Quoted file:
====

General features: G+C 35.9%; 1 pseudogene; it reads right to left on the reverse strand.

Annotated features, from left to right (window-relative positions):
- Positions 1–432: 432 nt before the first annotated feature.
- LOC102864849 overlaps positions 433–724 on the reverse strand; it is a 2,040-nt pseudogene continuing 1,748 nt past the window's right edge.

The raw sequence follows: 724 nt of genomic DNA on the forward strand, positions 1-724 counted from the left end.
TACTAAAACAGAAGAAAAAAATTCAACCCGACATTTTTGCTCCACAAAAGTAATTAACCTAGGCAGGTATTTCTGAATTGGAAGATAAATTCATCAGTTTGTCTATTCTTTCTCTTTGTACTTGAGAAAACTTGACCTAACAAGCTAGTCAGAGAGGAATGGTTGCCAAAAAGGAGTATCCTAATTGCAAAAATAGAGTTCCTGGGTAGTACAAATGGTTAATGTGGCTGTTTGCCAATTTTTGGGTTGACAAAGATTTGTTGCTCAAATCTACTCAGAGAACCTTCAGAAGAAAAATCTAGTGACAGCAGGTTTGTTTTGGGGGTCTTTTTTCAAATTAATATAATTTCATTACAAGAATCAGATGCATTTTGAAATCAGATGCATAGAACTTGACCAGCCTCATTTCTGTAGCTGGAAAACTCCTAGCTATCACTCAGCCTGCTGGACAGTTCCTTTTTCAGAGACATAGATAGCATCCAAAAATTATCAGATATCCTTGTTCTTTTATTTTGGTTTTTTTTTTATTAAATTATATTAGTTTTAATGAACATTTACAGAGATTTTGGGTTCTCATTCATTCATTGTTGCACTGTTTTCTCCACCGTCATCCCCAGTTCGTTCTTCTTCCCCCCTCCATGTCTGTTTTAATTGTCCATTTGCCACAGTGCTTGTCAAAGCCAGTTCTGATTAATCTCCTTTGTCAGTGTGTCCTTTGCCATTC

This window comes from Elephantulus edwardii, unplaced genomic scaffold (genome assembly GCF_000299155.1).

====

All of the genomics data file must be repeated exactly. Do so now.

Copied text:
General features: G+C 35.9%; 1 pseudogene; it reads right to left on the reverse strand.

Annotated features, from left to right (window-relative positions):
- Positions 1–432: 432 nt before the first annotated feature.
- LOC102864849 overlaps positions 433–724 on the reverse strand; it is a 2,040-nt pseudogene continuing 1,748 nt past the window's right edge.

The raw sequence follows: 724 nt of genomic DNA on the forward strand, positions 1-724 counted from the left end.
TACTAAAACAGAAGAAAAAAATTCAACCCGACATTTTTGCTCCACAAAAGTAATTAACCTAGGCAGGTATTTCTGAATTGGAAGATAAATTCATCAGTTTGTCTATTCTTTCTCTTTGTACTTGAGAAAACTTGACCTAACAAGCTAGTCAGAGAGGAATGGTTGCCAAAAAGGAGTATCCTAATTGCAAAAATAGAGTTCCTGGGTAGTACAAATGGTTAATGTGGCTGTTTGCCAATTTTTGGGTTGACAAAGATTTGTTGCTCAAATCTACTCAGAGAACCTTCAGAAGAAAAATCTAGTGACAGCAGGTTTGTTTTGGGGGTCTTTTTTCAAATTAATATAATTTCATTACAAGAATCAGATGCATTTTGAAATCAGATGCATAGAACTTGACCAGCCTCATTTCTGTAGCTGGAAAACTCCTAGCTATCACTCAGCCTGCTGGACAGTTCCTTTTTCAGAGACATAGATAGCATCCAAAAATTATCAGATATCCTTGTTCTTTTATTTTGGTTTTTTTTTTATTAAATTATATTAGTTTTAATGAACATTTACAGAGATTTTGGGTTCTCATTCATTCATTGTTGCACTGTTTTCTCCACCGTCATCCCCAGTTCGTTCTTCTTCCCCCCTCCATGTCTGTTTTAATTGTCCATTTGCCACAGTGCTTGTCAAAGCCAGTTCTGATTAATCTCCTTTGTCAGTGTGTCCTTTGCCATTC

This window comes from Elephantulus edwardii, unplaced genomic scaffold (genome assembly GCF_000299155.1).